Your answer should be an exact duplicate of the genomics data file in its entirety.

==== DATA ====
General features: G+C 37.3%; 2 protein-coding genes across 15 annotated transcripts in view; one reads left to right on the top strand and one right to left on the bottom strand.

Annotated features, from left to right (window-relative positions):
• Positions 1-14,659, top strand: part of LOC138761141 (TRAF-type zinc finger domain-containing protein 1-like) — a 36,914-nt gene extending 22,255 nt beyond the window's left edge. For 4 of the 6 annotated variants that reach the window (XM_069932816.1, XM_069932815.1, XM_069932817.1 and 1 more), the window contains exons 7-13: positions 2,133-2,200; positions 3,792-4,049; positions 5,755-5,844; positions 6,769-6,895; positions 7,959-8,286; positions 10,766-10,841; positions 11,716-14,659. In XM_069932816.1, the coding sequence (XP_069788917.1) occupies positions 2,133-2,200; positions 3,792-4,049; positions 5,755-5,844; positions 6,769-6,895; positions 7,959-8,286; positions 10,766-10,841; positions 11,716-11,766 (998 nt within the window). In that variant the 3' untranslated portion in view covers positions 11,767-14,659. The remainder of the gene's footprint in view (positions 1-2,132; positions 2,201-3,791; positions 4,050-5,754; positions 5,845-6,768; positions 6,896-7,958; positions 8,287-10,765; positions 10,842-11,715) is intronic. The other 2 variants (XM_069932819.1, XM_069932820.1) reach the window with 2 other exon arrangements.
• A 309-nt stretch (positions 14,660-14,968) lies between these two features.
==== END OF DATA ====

General features: G+C 37.3%; 2 protein-coding genes across 15 annotated transcripts in view; one reads left to right on the top strand and one right to left on the bottom strand.

Annotated features, from left to right (window-relative positions):
• Positions 1-14,659, top strand: part of LOC138761141 (TRAF-type zinc finger domain-containing protein 1-like) — a 36,914-nt gene extending 22,255 nt beyond the window's left edge. For 4 of the 6 annotated variants that reach the window (XM_069932816.1, XM_069932815.1, XM_069932817.1 and 1 more), the window contains exons 7-13: positions 2,133-2,200; positions 3,792-4,049; positions 5,755-5,844; positions 6,769-6,895; positions 7,959-8,286; positions 10,766-10,841; positions 11,716-14,659. In XM_069932816.1, the coding sequence (XP_069788917.1) occupies positions 2,133-2,200; positions 3,792-4,049; positions 5,755-5,844; positions 6,769-6,895; positions 7,959-8,286; positions 10,766-10,841; positions 11,716-11,766 (998 nt within the window). In that variant the 3' untranslated portion in view covers positions 11,767-14,659. The remainder of the gene's footprint in view (positions 1-2,132; positions 2,201-3,791; positions 4,050-5,754; positions 5,845-6,768; positions 6,896-7,958; positions 8,287-10,765; positions 10,842-11,715) is intronic. The other 2 variants (XM_069932819.1, XM_069932820.1) reach the window with 2 other exon arrangements.
• A 309-nt stretch (positions 14,660-14,968) lies between these two features.